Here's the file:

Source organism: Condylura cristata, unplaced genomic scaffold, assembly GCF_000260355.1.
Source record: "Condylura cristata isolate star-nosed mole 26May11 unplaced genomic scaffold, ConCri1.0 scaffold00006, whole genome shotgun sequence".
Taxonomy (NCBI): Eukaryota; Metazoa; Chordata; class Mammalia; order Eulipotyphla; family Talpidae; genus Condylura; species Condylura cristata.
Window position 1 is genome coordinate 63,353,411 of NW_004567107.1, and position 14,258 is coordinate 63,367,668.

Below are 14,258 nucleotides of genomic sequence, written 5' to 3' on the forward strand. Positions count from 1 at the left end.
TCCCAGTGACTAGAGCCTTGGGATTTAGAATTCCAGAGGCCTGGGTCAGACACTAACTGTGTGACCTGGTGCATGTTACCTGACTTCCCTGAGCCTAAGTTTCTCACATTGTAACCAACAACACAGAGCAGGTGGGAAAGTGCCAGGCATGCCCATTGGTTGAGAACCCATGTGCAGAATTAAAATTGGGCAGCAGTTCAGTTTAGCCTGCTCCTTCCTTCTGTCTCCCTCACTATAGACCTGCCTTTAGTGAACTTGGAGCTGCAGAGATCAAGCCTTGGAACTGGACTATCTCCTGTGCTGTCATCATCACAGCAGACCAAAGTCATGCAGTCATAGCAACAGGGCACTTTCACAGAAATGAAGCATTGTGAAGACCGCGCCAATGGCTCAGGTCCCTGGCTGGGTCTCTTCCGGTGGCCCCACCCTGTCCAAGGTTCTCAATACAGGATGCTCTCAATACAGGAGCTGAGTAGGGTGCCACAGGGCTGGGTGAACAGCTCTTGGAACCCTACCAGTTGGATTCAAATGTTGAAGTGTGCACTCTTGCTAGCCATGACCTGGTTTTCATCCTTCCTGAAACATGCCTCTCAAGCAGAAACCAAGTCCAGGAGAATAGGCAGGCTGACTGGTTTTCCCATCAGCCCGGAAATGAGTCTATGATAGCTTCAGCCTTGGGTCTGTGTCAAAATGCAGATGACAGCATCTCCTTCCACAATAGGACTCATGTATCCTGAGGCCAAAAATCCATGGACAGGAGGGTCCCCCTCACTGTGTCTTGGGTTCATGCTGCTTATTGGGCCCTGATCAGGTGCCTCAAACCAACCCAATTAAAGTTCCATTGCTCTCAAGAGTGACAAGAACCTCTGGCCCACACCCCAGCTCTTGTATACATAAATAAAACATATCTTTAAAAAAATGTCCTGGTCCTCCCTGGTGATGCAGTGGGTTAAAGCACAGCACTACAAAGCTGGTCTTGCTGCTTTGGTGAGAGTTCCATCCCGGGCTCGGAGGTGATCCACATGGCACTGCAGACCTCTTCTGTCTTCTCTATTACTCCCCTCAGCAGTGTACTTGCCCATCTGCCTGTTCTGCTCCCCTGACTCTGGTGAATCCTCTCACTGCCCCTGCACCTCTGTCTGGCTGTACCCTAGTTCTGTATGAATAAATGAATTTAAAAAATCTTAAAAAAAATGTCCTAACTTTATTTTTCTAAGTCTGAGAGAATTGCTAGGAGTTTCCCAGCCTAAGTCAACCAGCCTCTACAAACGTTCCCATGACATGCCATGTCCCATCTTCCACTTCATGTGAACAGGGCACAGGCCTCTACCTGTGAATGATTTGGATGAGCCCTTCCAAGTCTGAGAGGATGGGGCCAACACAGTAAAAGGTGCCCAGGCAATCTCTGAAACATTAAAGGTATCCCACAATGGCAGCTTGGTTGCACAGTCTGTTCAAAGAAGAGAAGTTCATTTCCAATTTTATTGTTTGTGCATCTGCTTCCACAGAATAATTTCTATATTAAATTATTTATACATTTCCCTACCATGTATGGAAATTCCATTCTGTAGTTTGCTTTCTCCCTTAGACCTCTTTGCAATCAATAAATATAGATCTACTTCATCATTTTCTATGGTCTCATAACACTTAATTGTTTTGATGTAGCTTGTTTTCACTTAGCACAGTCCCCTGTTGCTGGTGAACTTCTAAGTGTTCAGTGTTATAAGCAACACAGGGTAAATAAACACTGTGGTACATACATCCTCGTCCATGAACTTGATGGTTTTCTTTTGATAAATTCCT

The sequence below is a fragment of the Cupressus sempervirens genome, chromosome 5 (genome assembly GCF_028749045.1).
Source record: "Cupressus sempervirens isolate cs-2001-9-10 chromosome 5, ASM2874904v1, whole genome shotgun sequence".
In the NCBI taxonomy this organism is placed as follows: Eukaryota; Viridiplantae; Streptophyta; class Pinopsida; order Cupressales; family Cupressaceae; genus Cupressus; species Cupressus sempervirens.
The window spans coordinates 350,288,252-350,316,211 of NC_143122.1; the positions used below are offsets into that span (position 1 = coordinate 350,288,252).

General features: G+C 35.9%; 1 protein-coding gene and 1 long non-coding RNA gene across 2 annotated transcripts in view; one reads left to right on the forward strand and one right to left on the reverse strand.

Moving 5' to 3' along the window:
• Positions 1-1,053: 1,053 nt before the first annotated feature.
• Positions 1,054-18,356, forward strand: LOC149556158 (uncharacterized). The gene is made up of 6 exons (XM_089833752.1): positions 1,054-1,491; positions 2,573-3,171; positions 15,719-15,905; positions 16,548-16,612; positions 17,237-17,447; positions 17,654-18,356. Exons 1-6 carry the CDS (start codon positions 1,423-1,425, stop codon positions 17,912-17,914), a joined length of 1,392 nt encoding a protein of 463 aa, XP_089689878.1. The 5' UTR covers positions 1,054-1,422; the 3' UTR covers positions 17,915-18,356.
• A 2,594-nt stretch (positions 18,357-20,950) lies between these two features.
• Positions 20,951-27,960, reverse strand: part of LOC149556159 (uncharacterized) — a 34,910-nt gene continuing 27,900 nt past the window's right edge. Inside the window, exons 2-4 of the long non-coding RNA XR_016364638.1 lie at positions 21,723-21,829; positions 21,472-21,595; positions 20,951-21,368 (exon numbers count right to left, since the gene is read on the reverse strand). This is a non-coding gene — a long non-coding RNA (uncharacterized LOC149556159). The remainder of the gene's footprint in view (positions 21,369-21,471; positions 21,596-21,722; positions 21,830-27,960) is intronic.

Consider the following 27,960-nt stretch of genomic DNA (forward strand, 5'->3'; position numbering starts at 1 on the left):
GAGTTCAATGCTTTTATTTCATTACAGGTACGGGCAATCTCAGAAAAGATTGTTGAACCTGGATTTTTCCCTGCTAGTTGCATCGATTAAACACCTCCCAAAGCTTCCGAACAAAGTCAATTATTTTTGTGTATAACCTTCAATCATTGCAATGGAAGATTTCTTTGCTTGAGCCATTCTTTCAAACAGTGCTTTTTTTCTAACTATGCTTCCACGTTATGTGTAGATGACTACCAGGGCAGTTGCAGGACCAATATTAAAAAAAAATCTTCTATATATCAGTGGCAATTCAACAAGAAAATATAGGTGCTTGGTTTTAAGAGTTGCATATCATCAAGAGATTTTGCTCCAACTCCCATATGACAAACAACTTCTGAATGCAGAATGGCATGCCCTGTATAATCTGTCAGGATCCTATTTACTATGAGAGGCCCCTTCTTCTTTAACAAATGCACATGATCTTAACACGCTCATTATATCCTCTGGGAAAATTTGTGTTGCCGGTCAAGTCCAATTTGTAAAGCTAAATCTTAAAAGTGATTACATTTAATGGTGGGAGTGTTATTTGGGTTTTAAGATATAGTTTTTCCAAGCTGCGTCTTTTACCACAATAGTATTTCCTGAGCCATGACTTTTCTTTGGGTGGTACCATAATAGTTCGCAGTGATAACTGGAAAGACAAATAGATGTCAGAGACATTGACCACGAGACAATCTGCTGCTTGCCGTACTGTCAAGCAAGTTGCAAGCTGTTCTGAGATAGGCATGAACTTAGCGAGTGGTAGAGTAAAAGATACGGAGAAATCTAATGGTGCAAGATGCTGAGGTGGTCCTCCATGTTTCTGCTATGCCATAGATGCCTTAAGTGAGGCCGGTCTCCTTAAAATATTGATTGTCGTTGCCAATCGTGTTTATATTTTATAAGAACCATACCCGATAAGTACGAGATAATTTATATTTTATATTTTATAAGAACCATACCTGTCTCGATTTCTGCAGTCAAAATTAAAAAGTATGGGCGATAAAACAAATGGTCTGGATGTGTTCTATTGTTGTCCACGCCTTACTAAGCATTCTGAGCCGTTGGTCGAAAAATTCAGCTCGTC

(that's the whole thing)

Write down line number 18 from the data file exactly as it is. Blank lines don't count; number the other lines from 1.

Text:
GAGTTCAATGCTTTTATTTCATTACAGGTACGGGCAATCTCAGAAAAGATTGTTGAACCTGGATTTTTCCCTGCTAGTTGCATCGATTAAACACCTCCCAAAGCTTCCGAACAAAGTCAATTATTTTTGTGTATAACCTTCAATCATTGCAATGGAAGATTTCTTTGCTTGAGCCATTCTTTCAAACAGTGCTTTTTTTCTAACTATGCTTCCACGTTATGTGTAGATGACTACCAGGGCAGTTGCAGGACCAATATTAAAAAAAAATCTTCTATATATCAGTGGCAATTCAACAAGAAAATATAGGTGCTTGGTTTTAAGAGTTGCATATCATCAAGAGATTTTGCTCCAACTCCCATATGACAAACAACTTCTGAATGCAGAATGGCATGCCCTGTATAATCTGTCAGGATCCTATTTACTATGAGAGGCCCCTTCTTCTTTAACAAATGCACATGATCTTAACACGCTCATTATATCCTCTGGGAAAATTTGTGTTGCCGGTCAAGTCCAATTTGTAAAGCTAAATCTTAAAAGTGATTACATTTAATGGTGGGAGTGTTATTTGGGTTTTAAGATATAGTTTTTCCAAGCTGCGTCTTTTACCACAATAGTATTTCCTGAGCCATGACTTTTCTTTGGGTGGTACCATAATAGTTCGCAGTGATAACTGGAAAGACAAATAGATGTCAGAGACATTGACCACGAGACAATCTGCTGCTTGCCGTACTGTCAAGCAAGTTGCAAGCTGTTCTGAGATAGGCATGAACTTAGCGAGTGGTAGAGTAAAAGATACGGAGAAATCTAATGGTGCAAGATGCTGAGGTGGTCCTCCATGTTTCTGCTATGCCATAGATGCCTTAAGTGAGGCCGGTCTCCTTAAAATATTGATTGTCGTTGCCAATCGTGTTTATATTTTATAAGAACCATACCCGATAAGTACGAGATAATTTATATTTTATATTTTATAAGAACCATACCTGTCTCGATTTCTGCAGTCAAAATTAAAAAGTATGGGCGATAAAACAAATGGTCTGGATGTGTTCTATTGTTGTCCACGCCTTACTAAGCATTCTGAGCCGTTGGTCGAAAAATTCAGCTCGTC